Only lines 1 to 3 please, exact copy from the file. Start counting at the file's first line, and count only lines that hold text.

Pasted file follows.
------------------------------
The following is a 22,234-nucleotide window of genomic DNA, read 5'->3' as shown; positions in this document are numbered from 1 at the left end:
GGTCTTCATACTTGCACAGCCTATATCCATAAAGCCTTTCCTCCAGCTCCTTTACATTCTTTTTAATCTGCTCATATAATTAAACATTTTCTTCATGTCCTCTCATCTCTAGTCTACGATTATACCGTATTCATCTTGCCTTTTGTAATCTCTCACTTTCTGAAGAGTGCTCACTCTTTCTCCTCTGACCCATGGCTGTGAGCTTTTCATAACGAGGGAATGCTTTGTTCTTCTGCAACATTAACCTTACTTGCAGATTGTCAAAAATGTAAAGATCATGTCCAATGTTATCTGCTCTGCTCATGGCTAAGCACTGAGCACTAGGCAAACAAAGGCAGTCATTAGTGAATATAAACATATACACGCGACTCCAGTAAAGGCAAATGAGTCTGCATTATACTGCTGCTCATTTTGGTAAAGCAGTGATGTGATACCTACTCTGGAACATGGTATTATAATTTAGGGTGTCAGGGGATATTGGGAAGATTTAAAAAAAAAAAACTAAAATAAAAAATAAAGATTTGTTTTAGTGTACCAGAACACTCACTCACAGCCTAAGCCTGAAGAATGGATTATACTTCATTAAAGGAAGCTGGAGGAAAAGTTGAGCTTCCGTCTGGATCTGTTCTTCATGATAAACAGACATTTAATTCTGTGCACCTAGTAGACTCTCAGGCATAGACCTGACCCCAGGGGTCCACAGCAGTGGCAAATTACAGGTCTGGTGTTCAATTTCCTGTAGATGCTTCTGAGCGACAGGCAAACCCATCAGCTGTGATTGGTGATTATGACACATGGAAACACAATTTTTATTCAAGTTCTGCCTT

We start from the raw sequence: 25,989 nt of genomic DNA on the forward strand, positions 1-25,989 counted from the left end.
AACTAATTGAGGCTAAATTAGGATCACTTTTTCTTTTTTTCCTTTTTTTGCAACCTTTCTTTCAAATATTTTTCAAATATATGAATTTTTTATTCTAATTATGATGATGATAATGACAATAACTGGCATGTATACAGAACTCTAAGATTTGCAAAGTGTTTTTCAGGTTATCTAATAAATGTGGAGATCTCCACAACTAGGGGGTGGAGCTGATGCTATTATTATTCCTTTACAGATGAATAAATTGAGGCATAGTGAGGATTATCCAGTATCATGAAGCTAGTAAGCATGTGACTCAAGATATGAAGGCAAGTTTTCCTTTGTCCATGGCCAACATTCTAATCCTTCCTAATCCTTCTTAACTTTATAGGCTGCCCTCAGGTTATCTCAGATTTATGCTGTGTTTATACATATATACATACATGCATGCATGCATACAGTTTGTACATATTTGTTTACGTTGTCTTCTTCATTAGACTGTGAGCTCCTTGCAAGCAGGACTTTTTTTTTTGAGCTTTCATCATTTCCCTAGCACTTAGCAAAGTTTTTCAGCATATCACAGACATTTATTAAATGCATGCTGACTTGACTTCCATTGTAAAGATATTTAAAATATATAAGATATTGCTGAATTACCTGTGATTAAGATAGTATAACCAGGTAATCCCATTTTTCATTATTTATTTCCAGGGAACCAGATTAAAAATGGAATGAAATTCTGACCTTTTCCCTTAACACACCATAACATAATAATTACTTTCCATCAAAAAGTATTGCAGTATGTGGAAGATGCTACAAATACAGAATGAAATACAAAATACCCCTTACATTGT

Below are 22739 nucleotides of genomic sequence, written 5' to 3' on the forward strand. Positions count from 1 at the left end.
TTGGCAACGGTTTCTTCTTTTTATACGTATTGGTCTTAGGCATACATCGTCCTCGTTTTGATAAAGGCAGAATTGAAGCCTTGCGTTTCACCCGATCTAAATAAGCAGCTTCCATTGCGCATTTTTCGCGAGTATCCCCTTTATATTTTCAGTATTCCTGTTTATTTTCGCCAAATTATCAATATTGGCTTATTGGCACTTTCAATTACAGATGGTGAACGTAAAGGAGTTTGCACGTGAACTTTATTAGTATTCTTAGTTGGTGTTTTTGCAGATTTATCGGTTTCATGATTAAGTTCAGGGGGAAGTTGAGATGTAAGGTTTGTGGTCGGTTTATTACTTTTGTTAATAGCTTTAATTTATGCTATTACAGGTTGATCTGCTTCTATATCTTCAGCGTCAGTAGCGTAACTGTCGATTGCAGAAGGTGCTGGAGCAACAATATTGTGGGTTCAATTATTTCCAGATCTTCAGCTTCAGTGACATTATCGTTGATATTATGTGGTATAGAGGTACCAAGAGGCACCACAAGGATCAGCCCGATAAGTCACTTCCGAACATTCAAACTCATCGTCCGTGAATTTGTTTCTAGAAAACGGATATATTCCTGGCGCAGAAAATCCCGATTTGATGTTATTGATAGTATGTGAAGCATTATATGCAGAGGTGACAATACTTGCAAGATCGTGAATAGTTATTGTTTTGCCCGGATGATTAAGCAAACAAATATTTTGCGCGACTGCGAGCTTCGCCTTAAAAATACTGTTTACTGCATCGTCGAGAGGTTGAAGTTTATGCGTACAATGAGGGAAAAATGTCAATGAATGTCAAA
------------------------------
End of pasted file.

The following is a 22,234-nucleotide window of genomic DNA, read 5'->3' as shown; positions in this document are numbered from 1 at the left end:
GGTCTTCATACTTGCACAGCCTATATCCATAAAGCCTTTCCTCCAGCTCCTTTACATTCTTTTTAATCTGCTCATATAATTAAACATTTTCTTCATGTCCTCTCATCTCTAGTCTACGATTATACCGTATTCATCTTGCCTTTTGTAATCTCTCACTTTCTGAAGAGTGCTCACTCTTTCTCCTCTGACCCATGGCTGTGAGCTTTTCATAACGAGGGAATGCTTTGTTCTTCTGCAACATTAACCTTACTTGCAGATTGTCAAAAATGTAAAGATCATGTCCAATGTTATCTGCTCTGCTCATGGCTAAGCACTGAGCACTAGGCAAACAAAGGCAGTCATTAGTGAATATAAACATATACACGCGACTCCAGTAAAGGCAAATGAGTCTGCATTATACTGCTGCTCATTTTGGTAAAGCAGTGATGTGATACCTACTCTGGAACATGGTATTATAATTTAGGGTGTCAGGGGATATTGGGAAGATTTAAAAAAAAAAAACTAAAATAAAAAATAAAGATTTGTTTTAGTGTACCAGAACACTCACTCACAGCCTAAGCCTGAAGAATGGATTATACTTCATTAAAGGAAGCTGGAGGAAAAGTTGAGCTTCCGTCTGGATCTGTTCTTCATGATAAACAGACATTTAATTCTGTGCACCTAGTAGACTCTCAGGCATAGACCTGACCCCAGGGGTCCACAGCAGTGGCAAATTACAGGTCTGGTGTTCAATTTCCTGTAGATGCTTCTGAGCGACAGGCAAACCCATCAGCTGTGATTGGTGATTATGACACATGGAAACACAATTTTTATTCAAGTTCTGCCTT

We start from the raw sequence: 25,989 nt of genomic DNA on the forward strand, positions 1-25,989 counted from the left end.